Every day, new people are born into this world. There’s a good chance most of these people have parents, and there’s an even better chance that their parents watched at least one Star Wars trilogy while growing up. These new parents are faced with all kinds of important decisions during their children’s formative years, none more divisive and controversial than the one I’m going to address today: What order do you show your offspring the Star Wars saga in?* Do you stick to the chronology in which they were made, dictating the order be episodes IV through VI followed by I to III? Or does one honour the ‘logical’ sequence of I through VI? I have come to the conclusion that neither of these billings are satisfactory, and the best solution is to use the zig zag narrative structure popular in today’s storytelling (my theory is that this was caused by a generation of writers heavily influenced by House of Pain’s ‘Jump Around’ ).
Those stuck with this task can now rest easy, as I’ve done their thinking for them. Come with me as I show you the path and why it must be this way.
Episode IV: A New Hope (1977)
The humble beginnings of where it truly all started still has something magical shine through all the seams, as its imperfections make it all the more endearing (I obviously belong to the ever growing contingent of fans that like to pretend the ‘special edition’ versions do not exist). Because it was simple but smart, cheesy but exciting, and made by people that would be thrilled just if it broke even at the box office, it has a charm that none of the others have. But because of all this, it’s also hard to tell if it will stand the test of time with new viewers who are used to a very different kind of Sci-Fi adventure and don’t have the nostalgic associations my generation has with this film.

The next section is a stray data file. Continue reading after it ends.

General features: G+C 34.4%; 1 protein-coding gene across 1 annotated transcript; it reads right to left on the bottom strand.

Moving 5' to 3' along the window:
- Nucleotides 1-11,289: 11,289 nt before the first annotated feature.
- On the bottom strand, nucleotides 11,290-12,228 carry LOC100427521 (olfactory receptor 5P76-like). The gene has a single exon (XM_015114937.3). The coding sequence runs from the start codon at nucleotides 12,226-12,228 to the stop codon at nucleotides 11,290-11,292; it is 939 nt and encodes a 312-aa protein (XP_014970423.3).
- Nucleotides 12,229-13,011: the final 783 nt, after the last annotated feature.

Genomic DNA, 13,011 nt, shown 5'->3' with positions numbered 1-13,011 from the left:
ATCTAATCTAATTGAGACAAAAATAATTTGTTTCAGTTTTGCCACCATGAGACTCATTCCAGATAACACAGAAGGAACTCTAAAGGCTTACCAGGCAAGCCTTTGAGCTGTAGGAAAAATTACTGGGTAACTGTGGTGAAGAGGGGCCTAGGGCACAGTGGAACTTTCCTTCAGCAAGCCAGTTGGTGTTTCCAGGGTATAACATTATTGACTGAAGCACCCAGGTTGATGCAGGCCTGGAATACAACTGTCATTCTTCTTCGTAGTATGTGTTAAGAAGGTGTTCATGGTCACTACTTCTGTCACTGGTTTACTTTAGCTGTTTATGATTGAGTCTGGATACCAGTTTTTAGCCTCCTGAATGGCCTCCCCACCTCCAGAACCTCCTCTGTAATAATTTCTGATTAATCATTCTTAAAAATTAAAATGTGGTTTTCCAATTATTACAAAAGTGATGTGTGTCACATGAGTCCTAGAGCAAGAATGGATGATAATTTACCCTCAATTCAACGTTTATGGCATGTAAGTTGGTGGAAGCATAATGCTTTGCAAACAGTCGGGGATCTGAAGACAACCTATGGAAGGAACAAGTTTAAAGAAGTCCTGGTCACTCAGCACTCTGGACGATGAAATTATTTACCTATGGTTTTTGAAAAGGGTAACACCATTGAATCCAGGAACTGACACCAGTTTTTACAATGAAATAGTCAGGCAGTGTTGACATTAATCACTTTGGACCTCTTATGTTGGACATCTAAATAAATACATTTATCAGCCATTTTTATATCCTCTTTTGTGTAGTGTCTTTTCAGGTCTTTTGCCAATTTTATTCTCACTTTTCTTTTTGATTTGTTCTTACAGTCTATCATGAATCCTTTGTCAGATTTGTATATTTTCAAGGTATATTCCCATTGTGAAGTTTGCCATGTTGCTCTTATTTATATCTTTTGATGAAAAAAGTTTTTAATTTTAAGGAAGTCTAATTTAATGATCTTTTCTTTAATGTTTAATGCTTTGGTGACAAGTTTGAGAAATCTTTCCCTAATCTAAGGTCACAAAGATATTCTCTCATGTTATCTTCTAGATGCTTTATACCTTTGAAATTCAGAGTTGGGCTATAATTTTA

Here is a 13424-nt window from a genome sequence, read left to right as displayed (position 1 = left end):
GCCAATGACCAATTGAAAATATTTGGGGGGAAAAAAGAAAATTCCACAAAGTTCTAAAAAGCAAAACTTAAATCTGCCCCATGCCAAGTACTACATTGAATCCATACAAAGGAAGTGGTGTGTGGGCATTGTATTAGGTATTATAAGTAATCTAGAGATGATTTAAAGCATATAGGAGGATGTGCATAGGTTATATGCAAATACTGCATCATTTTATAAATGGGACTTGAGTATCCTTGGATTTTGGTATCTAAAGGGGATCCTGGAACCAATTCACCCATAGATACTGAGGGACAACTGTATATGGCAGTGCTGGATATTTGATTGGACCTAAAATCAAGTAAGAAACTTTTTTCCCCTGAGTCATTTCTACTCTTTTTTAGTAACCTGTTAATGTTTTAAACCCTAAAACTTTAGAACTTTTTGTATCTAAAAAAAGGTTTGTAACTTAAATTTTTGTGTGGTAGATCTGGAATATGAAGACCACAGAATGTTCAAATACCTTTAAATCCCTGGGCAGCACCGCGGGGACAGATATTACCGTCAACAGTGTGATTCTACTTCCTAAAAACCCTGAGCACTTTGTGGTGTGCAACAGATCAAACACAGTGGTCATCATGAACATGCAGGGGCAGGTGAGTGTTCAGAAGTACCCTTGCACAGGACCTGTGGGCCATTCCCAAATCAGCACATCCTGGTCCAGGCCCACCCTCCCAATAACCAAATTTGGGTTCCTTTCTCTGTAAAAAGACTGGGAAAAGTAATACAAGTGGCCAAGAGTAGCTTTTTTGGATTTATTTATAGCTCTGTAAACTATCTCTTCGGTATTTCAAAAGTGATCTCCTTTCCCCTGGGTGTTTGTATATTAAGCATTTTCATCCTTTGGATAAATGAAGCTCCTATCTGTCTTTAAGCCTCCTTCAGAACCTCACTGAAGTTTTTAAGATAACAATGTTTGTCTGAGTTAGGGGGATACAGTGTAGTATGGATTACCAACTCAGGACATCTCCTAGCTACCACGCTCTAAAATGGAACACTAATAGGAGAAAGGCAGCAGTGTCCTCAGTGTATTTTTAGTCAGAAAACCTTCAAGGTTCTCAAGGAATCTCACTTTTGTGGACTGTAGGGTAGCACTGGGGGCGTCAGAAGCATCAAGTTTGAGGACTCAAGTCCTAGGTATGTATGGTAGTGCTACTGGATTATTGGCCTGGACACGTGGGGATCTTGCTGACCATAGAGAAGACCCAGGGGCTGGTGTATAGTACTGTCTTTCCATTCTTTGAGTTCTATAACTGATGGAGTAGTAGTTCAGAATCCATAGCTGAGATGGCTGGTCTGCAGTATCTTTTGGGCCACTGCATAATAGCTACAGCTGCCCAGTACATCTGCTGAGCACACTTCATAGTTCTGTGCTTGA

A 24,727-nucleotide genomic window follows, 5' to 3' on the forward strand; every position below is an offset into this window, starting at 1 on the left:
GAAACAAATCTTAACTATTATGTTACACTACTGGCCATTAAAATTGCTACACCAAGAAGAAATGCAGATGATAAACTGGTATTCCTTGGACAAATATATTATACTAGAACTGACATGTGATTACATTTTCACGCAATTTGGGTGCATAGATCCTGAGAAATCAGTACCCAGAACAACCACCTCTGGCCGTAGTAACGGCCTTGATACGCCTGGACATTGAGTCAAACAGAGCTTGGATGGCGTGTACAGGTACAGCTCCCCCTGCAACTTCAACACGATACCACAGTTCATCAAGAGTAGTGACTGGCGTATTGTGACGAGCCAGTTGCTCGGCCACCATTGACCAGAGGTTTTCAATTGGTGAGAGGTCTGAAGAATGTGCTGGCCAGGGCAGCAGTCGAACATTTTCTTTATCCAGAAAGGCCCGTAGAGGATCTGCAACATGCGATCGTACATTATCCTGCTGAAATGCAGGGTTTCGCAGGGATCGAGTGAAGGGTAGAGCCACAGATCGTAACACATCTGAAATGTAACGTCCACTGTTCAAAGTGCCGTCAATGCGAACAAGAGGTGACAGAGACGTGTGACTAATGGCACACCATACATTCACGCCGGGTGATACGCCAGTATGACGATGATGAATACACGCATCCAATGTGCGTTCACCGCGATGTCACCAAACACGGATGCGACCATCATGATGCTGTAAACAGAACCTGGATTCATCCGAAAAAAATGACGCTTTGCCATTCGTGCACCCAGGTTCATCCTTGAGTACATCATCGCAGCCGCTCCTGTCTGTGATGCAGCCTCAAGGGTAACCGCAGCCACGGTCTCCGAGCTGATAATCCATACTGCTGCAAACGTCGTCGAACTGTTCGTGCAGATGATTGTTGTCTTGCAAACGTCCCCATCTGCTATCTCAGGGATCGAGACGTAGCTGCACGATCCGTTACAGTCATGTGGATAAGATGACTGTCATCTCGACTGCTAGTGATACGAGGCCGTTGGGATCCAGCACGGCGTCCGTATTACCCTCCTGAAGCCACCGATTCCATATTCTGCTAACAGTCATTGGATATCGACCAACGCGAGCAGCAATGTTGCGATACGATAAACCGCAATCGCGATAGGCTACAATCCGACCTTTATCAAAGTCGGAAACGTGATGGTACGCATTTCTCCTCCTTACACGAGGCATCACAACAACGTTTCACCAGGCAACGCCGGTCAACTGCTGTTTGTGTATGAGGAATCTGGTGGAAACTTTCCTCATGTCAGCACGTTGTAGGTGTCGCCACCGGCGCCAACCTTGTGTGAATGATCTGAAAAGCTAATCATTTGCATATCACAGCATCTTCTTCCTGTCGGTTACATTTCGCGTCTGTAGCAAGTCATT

I’m not sure exactly how much of the story Lucas says he had planned out at this point, but I hypothesize it’s far less than he would have us believe. That being said, it was an unquestionable stroke of genius to have those first flying letters tell audiences they’re about to watch the fourth chapter of a story, showing foresight as well as (can I say ‘a stroke of’?) cockiness on Lucas’ part.
Episode I: The Phantom Menace (1999)
After seeing the lovable wise old wizard perish part way through IV, what better way to bring him back than with a spot-on performance by the youthful Ewan McGregor. Watching this one next will also make the parallels between Luke and Anakin’s upbringings a little more apparent without giving away the reveal at the end of the episode V, though an astute viewer may pick up on some of the clues.
Try as they may, not even a Fanboys can really capture what it was like to first see this films in theatres. As the most anticipated film of all time, I was so psyched for it that it wasn’t until multiple viewings that I realized most of it kind of sucks. But as they say, ‘wow them in the end, and you’ve got a hit’ and that it did. Everything that’s good about this film (particularly the John Williams score) culminates in the what is arguably the best lightsaber fight in the entire series. It’s so infuriating that this climactic fight is continually interrupted by THREE OTHER BATTLE SCENES! That’s just too many.
Perhaps my biggest complaint about the prequels, Phantom being the worst offender, is that Lucas really shrinks the universe by making more connections between the established characters than necessary (ie. Anakin building C-3PO). We all know is that it is set ‘long ago in a galaxy far far away’, but maybe when compared to other galaxies, it’s kind of like a remote, small town that’s really backwards and inbred.
Episode V: The Empire Strikes Back (1980)